submitted 21 hours ago by anon6789@lemmy.world to c/superbowl@lemmy.world

Finally got to make a return visit to the first owl rehab I visited. The Raptor Trust is a nice medical and rehab facility in northern NJ.

It's a great facility to look around, but picture taking is absolutely terrible. They have very fine netting on all the enclosures. Most of my pics look like this, no matter how hard I tried.

I'll share a few I got where you can actually see the birds. The post picture is of the most beautiful Barred Owl they had, Sonny.

Canadian GHO (lemmy.world)

Photo by Kevin Eisler

I love seeing owls with different color plumage!

This owl is from Manitoba, so coming from a different climate, it has a different color than more southern GHOs.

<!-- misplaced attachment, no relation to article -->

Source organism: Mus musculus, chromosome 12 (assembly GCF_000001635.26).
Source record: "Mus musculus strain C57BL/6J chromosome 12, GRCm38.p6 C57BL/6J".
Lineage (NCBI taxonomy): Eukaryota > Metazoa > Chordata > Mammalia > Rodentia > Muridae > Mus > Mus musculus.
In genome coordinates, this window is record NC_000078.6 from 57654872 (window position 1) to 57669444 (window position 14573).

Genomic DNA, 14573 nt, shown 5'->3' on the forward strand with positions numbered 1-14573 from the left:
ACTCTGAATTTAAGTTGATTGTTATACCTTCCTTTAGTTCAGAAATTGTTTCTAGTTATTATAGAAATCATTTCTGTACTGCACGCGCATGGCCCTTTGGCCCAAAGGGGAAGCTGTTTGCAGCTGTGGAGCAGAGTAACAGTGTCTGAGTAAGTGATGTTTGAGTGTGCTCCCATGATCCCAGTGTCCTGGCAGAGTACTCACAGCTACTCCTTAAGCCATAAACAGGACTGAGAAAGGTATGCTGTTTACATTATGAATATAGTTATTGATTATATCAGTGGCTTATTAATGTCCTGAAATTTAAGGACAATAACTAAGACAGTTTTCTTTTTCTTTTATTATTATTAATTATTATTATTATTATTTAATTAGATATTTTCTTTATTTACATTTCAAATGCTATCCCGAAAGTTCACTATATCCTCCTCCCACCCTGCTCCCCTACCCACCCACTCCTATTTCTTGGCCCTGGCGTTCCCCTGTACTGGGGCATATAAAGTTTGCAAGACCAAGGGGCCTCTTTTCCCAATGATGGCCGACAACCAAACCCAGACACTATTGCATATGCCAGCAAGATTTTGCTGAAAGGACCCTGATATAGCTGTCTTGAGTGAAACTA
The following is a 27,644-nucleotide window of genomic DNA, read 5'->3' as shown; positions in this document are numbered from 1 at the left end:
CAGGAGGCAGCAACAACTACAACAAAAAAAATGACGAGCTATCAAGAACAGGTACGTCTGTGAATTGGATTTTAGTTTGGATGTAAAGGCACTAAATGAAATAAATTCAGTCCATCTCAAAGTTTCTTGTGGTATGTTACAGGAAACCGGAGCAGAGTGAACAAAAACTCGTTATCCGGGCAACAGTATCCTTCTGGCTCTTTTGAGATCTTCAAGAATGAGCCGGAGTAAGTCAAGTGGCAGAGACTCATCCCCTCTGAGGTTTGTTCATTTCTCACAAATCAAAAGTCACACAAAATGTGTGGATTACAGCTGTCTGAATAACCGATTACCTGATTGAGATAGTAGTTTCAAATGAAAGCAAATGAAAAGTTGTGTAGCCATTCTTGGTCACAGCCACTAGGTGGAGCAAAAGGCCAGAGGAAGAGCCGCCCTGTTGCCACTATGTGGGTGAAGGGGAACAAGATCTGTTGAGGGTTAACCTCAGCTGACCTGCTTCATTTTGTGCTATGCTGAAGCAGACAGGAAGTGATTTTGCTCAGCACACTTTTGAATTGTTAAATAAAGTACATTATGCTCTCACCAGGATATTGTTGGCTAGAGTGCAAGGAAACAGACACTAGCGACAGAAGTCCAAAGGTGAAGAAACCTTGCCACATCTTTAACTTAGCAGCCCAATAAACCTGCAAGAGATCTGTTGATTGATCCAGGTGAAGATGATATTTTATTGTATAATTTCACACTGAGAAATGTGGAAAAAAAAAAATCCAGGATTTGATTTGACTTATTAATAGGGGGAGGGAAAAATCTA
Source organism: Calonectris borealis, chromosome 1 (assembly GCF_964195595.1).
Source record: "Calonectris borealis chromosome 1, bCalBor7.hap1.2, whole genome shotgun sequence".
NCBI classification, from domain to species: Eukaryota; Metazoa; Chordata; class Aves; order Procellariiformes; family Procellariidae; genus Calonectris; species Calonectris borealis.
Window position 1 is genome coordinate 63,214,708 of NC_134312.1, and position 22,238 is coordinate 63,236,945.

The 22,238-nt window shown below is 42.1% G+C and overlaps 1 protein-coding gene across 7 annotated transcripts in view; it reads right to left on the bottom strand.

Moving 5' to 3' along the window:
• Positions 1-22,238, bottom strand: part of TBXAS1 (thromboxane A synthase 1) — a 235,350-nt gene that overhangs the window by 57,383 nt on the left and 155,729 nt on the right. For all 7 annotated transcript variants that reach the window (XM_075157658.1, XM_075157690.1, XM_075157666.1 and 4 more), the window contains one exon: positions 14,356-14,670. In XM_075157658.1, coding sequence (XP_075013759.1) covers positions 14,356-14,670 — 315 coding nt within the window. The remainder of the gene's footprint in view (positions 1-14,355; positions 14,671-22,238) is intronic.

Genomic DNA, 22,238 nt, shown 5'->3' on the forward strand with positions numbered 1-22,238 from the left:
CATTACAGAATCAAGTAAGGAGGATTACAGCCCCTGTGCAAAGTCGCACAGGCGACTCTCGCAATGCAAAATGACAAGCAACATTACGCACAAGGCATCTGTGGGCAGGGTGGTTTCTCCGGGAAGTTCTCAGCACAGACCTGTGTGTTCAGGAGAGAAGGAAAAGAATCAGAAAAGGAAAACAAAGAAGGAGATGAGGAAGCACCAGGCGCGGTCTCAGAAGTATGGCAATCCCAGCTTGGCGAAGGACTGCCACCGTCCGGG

There is such an endless variety of owls!


From the Owl Research Institute

We're excited to share that our ongoing project on predation and nesting outcomes in Short-eared Owls in the Mission Valley is yielding some promising results! This year we have located over 30 Short-eared Owl nests (NEW RECORD).

This year's breeding season began early and continues to produce more nests. We anticipate finding a few more before the season ends!

The breeding season for Short-eared Owls extends from March through July and August. During this crucial period, please be mindful of ground-nesting birds and avoid disturbing their habitats. Many nests fail and birds are klled due to mowing, haying, grazing. herbicide application, and spring burning. Young birds just learning how to fly can often be hit by cars so please drive cautiously on back roads.

Photo 1: Short-eared Owl chick after banding (approx 5 weeks old)

Take A Load Off (lemmy.world)

From Ojai Raptor Center

Sometimes, you just need to take a load off. Take an example from this little Great Horned Owl baby relaxing in our incubator, waiting for room service to bring his meal, and take it easy this weekend.


Photos by Randy Bennett